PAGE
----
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Friday, 6 May 2011

The second decade of devolution - majoritarian rule?

We’re still waiting on three regions to declare its results but it’s official. The SNP have secured an overall majority in the Scottish Parliament with 65 votes. The inconceivable has happened. It is truly significant, a unique moment in post-devolution Scotland.

The nature of Scottish politics, not to mention how our Parliamentary processes will function, will irrevocably change.

No one expected this, not even the most optimistic of Nationalists. The AMS electoral system was deliberately chosen to prevent the occurrence of majority Government and yet the second decade of devolution has delivered that very outcome.

As things stand Labour have 29 seats, the Tories 9, the Lib Dems 4 and the Greens 1. Remember, only a few months ago the SNP had only one more seat than Labour.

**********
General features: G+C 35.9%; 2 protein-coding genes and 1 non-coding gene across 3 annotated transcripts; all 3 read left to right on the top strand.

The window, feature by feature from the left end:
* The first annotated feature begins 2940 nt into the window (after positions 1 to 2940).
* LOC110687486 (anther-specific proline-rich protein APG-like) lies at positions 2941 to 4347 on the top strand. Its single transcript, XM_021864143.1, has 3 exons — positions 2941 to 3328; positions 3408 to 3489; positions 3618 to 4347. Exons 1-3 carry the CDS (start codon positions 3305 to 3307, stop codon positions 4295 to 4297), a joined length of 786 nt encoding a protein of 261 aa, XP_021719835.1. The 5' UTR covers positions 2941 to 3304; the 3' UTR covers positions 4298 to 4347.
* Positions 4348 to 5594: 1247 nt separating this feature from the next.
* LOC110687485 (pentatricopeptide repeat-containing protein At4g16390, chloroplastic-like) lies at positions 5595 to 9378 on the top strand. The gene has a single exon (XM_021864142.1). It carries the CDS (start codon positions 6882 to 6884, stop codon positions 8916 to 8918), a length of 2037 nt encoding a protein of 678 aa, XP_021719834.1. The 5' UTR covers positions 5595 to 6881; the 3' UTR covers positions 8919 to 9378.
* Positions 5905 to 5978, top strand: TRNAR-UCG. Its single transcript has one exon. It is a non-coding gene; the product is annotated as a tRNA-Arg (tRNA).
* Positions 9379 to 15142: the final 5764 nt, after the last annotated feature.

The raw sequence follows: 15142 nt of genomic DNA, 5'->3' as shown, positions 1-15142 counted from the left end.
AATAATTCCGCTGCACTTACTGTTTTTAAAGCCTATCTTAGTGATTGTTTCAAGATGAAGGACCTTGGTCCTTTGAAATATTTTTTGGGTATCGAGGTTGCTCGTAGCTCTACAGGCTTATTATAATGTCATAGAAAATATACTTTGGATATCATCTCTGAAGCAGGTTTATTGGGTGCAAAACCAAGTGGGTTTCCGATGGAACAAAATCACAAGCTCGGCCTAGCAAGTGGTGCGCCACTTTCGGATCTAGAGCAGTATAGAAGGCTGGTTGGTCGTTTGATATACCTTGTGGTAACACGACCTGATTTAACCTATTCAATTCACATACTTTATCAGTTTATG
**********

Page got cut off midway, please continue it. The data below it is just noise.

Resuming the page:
The SNP success, and its ability to attract anti-coalition sentiment, is rightly the main talking point. They ran an ambitious and positive campaign with consistent core messages, for e.g. the reindustrialisation of Scotland, free education etc. And, of course, the Presidential nature of the campaign utilised their biggest asset - Alex Salmond.

Equally important, however, is the catastrophic demise of the Lib Dems and Labour (see previous blog). We all expected the Lib Dems to suffer in this election due to the on-going unpopularity of the UK coalition Government.

Yet, no one could have possibly predicted that the election would result in the Lib Dems having only two directly elected constituent MSPs, both of which are Island based. That’s right, the Lib Dems have no directly elected constituent MSP from the mainland.

It is an astonishing turnaround but more than it clearly demonstrates the depth of animosity still felt towards the Conservatives in Scotland. And yet paradoxically, the Thatcherite scaremongering by the Labour party was entirely ineffective.

Scottish elections, it appears, are strange beasts.

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